Borini is at a top seven club – he’s at a top three club – and if he moves from this top seven club then when does he next get his chance? Maybe never? Probably never. So why throw it away for Queens Park Rangers? And if he does choose to throw it away why not ensure that he gets weighed in for it? If you are going to sell out your dreams, how much do you sell them for?

Lastly, then, the question becomes “should he accept his level is Sunderland?” Perhaps he should. They are one of this country’s great historic clubs with a marvellous fanbase. Perhaps he should accept the most he can be is a big fish at that sized pond. However it might be that he’d rather be any size fish back in a Serie A or La Liga sized pond but knows that a move to Sunderland or Queens Park Rangers without any clause allowing a reasonable, effective transfer fee sees him stuck in a location he doesn’t want to be in having simultaneously abandoned his ambition.

Fabio Borini being shouted at by another human - (CREDIT: DAVE RAWCLIFFE/PROPAGANDA PHOTOS)

Fabio Borini being shouted at by another human – (CREDIT: DAVE RAWCLIFFE/PROPAGANDA PHOTOS)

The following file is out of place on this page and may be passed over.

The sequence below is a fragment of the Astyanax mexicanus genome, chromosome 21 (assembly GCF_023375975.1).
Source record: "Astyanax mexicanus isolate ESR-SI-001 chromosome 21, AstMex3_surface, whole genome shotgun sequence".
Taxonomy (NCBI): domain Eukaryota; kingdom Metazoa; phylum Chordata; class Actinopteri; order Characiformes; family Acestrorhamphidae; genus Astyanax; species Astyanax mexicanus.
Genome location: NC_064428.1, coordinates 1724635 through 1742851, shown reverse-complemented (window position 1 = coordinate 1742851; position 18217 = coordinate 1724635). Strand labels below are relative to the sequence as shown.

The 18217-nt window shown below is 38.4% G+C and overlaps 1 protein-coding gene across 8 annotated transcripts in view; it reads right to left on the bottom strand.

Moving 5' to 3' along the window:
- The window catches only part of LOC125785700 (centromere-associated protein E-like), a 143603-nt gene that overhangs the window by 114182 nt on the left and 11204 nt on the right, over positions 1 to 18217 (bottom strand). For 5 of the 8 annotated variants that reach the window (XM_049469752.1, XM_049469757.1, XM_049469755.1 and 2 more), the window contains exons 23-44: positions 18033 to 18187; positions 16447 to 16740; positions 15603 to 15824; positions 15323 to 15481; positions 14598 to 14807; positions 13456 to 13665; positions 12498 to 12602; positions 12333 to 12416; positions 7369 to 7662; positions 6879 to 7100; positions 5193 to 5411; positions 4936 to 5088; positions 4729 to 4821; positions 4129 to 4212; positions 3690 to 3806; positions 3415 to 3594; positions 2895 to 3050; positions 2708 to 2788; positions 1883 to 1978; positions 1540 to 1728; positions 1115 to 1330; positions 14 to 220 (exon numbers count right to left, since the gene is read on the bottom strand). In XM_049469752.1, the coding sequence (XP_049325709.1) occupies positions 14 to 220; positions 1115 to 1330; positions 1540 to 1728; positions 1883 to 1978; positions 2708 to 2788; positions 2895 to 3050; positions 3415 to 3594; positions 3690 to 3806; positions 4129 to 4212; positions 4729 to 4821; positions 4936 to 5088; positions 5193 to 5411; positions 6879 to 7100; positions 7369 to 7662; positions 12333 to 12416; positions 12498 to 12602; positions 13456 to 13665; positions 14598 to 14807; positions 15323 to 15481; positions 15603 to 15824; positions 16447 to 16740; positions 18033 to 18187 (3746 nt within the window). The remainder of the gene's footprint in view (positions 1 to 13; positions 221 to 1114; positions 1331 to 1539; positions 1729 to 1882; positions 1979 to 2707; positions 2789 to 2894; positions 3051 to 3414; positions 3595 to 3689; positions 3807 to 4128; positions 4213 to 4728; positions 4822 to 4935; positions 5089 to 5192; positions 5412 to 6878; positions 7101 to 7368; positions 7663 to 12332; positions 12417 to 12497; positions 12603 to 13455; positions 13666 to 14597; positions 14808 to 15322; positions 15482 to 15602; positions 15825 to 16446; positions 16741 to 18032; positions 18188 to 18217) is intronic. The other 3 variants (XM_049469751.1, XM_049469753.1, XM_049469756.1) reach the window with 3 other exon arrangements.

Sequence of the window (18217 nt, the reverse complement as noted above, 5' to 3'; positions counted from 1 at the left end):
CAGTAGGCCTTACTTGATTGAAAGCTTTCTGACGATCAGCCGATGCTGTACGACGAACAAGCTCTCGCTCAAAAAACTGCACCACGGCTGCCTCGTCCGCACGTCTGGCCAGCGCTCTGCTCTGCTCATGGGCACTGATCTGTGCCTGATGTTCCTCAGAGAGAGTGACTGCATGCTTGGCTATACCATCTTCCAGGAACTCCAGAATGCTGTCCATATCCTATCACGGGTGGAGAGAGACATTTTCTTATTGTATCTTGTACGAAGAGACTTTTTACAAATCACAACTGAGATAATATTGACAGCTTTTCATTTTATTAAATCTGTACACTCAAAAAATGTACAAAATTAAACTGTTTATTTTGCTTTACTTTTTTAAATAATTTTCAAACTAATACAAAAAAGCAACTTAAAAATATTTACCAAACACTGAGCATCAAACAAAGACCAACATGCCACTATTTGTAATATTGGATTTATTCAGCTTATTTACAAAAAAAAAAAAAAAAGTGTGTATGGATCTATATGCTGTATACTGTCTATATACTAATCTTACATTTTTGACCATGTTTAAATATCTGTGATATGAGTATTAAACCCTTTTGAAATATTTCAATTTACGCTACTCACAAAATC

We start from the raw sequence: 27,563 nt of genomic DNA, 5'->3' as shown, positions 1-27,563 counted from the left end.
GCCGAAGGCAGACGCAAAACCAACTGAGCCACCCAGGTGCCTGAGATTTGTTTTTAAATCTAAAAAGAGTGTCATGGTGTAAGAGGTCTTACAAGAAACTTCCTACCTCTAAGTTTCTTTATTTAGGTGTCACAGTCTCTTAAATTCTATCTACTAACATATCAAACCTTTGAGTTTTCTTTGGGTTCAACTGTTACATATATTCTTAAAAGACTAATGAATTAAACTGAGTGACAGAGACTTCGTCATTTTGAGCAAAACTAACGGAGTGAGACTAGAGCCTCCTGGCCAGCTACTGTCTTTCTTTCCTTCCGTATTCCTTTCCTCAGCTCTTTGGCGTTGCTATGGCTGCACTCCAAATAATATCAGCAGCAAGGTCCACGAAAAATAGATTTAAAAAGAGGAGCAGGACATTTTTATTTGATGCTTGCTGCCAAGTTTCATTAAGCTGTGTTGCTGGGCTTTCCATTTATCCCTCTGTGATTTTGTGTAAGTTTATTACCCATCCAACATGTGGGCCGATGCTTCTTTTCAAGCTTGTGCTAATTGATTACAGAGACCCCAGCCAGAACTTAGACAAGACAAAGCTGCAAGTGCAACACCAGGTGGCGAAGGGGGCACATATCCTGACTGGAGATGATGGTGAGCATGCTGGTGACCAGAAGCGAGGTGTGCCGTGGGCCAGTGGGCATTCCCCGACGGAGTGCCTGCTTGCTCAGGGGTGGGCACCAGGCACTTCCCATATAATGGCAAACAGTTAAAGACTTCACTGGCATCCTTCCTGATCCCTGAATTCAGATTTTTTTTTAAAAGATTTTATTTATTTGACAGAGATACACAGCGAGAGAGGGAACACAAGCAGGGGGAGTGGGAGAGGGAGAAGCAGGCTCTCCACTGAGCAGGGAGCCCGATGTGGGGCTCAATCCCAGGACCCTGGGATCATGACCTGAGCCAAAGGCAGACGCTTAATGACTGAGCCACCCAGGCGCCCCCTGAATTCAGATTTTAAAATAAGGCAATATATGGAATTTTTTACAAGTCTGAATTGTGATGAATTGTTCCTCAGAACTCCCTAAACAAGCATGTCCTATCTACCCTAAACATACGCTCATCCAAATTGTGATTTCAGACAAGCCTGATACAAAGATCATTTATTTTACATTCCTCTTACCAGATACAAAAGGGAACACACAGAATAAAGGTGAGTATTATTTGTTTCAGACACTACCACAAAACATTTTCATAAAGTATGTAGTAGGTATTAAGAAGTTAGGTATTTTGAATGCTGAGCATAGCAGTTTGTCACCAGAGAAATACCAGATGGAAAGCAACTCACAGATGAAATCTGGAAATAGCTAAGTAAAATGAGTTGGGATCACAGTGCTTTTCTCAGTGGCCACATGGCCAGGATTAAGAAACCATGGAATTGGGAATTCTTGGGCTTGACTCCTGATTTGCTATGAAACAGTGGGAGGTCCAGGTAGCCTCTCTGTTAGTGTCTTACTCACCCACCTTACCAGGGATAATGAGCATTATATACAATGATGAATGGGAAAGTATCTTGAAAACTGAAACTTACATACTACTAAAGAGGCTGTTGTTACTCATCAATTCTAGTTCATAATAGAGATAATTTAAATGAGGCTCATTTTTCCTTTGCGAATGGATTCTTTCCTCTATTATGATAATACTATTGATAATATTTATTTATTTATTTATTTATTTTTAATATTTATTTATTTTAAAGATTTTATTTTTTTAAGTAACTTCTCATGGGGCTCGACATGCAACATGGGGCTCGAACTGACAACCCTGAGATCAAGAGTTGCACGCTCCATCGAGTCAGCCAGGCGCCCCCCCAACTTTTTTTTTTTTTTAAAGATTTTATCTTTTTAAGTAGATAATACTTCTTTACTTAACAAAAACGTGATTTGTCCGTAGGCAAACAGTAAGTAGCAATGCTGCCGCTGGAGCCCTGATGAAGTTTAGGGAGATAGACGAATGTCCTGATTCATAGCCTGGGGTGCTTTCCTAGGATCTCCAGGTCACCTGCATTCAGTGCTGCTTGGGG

The real life financial existence of elite footballers is something we can’t really appreciate. Their lives are, in comparison to ours, gilded. They should never have to worry about money. Few of life’s luxuries should be out of reach for them. That doesn’t equal happiness though; don’t get me wrong, it can make happiness a hell of a lot easier, but it doesn’t mean they will always be happy in their work. We know enough about their lives to know that by now. Playing football is brilliant. I can only imagine being brilliant at playing football is brilliant squared. It being your job is brilliant cubed. But if you’ve made playing football your job the idea you should be entirely subject to its whims reduces you simply to that occupation and to exterior perceptions of it.

To say he’s rubbish, he’s delusional, he’s taking Liverpool for a ride is disrespectful, not simply to him as a footballer but to him as a human on a career path. It demeans him not to respect his decision to expect Liverpool to honour a contract they agreed with him and it demeans him further to reduce his life options to two job offers and call him greedy for not choosing to go to either despite both offering to double his money. The tone of the discussion around Borini reduces all parties – footballers, football journalists and football supporters to judgemental, money-obsessed, nosey parkers, when instead he’s being what he is – a 23 year old lad with a career choice. He might make the right one, he might make the wrong one. Let’s not rush to crucify over what’s a complicated situation. We say we want our footballers to be more human. Here Fabio Borini, semi-incomprehensible tweet and all, is in a very human situation. He isn’t lucky enough to be Falcao, few of us are in our chosen profession, so he has to get on with being Fabio Borini. It isn’t as easy as we make it out to be.